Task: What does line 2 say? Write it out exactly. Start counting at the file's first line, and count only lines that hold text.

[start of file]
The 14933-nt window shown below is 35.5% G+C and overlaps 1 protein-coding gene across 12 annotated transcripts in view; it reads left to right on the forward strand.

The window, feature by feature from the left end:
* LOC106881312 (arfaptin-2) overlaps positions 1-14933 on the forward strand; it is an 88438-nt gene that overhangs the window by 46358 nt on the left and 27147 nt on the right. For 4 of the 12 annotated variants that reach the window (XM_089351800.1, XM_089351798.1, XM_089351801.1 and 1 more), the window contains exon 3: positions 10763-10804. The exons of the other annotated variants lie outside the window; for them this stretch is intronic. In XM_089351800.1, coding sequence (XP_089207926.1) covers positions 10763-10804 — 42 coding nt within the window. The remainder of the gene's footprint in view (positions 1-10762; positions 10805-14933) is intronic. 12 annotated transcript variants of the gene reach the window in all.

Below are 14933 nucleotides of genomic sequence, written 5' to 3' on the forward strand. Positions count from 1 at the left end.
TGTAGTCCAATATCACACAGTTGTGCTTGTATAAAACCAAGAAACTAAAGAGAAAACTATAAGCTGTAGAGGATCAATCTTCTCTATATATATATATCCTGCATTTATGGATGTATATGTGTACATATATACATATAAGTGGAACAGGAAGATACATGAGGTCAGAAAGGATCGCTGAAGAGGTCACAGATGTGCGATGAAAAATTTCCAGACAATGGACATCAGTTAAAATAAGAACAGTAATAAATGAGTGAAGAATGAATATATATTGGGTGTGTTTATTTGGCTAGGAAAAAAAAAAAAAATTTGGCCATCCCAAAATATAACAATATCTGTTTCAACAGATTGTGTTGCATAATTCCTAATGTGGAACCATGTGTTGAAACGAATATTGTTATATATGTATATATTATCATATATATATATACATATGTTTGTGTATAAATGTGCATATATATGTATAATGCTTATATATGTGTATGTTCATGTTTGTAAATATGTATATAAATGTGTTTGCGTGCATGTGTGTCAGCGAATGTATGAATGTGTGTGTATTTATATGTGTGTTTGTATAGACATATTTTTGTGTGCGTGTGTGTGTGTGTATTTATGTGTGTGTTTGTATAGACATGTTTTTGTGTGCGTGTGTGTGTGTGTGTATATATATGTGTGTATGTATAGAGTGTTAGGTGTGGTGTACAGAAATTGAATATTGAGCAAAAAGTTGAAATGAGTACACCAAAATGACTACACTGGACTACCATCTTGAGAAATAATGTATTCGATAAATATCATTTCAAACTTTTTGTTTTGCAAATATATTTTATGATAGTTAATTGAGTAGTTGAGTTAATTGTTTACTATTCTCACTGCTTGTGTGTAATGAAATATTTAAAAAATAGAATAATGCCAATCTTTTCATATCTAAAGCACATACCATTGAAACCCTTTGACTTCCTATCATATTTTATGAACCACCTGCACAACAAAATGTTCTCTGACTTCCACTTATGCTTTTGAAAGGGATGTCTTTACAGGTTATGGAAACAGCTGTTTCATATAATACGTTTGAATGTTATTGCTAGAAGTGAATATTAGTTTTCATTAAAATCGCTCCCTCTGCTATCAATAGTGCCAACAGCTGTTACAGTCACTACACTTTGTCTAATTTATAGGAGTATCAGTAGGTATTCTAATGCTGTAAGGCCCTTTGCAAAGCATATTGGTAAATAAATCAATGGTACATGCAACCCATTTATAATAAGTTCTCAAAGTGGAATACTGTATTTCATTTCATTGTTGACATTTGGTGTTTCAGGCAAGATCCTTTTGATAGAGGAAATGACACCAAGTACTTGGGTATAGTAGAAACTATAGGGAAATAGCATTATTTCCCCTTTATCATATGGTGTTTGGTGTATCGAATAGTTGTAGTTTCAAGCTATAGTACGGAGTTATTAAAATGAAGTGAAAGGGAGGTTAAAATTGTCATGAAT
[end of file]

The window, feature by feature from the left end: